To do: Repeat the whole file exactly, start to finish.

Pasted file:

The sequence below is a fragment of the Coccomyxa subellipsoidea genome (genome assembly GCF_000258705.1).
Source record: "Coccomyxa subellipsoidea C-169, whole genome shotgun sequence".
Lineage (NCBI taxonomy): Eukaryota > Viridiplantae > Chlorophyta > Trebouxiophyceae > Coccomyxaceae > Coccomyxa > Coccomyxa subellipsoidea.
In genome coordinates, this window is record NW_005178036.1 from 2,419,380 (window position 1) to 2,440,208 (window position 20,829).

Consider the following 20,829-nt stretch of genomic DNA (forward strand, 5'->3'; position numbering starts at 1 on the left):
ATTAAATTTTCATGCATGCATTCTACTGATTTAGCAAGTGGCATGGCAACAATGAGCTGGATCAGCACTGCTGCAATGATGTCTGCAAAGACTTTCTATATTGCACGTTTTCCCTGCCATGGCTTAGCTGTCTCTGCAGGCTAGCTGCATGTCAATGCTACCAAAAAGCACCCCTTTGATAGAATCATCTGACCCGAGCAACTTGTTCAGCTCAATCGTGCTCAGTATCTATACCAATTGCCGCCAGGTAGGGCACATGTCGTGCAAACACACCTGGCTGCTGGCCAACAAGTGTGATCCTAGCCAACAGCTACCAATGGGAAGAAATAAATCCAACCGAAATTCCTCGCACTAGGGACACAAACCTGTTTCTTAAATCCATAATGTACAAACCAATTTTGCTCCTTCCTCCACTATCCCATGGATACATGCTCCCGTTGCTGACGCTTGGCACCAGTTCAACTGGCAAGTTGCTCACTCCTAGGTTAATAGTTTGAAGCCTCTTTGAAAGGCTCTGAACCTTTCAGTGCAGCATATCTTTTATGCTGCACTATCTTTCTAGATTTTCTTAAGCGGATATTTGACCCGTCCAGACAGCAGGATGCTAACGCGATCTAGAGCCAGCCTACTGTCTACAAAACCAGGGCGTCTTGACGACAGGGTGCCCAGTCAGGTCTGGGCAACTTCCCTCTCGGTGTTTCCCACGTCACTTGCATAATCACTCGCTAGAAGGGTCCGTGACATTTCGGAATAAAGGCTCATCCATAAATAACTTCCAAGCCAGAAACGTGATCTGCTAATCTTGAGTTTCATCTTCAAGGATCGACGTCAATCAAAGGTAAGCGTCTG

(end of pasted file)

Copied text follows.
The sequence below is a fragment of the Coccomyxa subellipsoidea genome (genome assembly GCF_000258705.1).
Source record: "Coccomyxa subellipsoidea C-169, whole genome shotgun sequence".
Lineage (NCBI taxonomy): Eukaryota > Viridiplantae > Chlorophyta > Trebouxiophyceae > Coccomyxaceae > Coccomyxa > Coccomyxa subellipsoidea.
In genome coordinates, this window is record NW_005178036.1 from 2,419,380 (window position 1) to 2,440,208 (window position 20,829).

Consider the following 20,829-nt stretch of genomic DNA (forward strand, 5'->3'; position numbering starts at 1 on the left):
ATTAAATTTTCATGCATGCATTCTACTGATTTAGCAAGTGGCATGGCAACAATGAGCTGGATCAGCACTGCTGCAATGATGTCTGCAAAGACTTTCTATATTGCACGTTTTCCCTGCCATGGCTTAGCTGTCTCTGCAGGCTAGCTGCATGTCAATGCTACCAAAAAGCACCCCTTTGATAGAATCATCTGACCCGAGCAACTTGTTCAGCTCAATCGTGCTCAGTATCTATACCAATTGCCGCCAGGTAGGGCACATGTCGTGCAAACACACCTGGCTGCTGGCCAACAAGTGTGATCCTAGCCAACAGCTACCAATGGGAAGAAATAAATCCAACCGAAATTCCTCGCACTAGGGACACAAACCTGTTTCTTAAATCCATAATGTACAAACCAATTTTGCTCCTTCCTCCACTATCCCATGGATACATGCTCCCGTTGCTGACGCTTGGCACCAGTTCAACTGGCAAGTTGCTCACTCCTAGGTTAATAGTTTGAAGCCTCTTTGAAAGGCTCTGAACCTTTCAGTGCAGCATATCTTTTATGCTGCACTATCTTTCTAGATTTTCTTAAGCGGATATTTGACCCGTCCAGACAGCAGGATGCTAACGCGATCTAGAGCCAGCCTACTGTCTACAAAACCAGGGCGTCTTGACGACAGGGTGCCCAGTCAGGTCTGGGCAACTTCCCTCTCGGTGTTTCCCACGTCACTTGCATAATCACTCGCTAGAAGGGTCCGTGACATTTCGGAATAAAGGCTCATCCATAAATAACTTCCAAGCCAGAAACGTGATCTGCTAATCTTGAGTTTCATCTTCAAGGATCGACGTCAATCAAAGGTAAGCGTCTG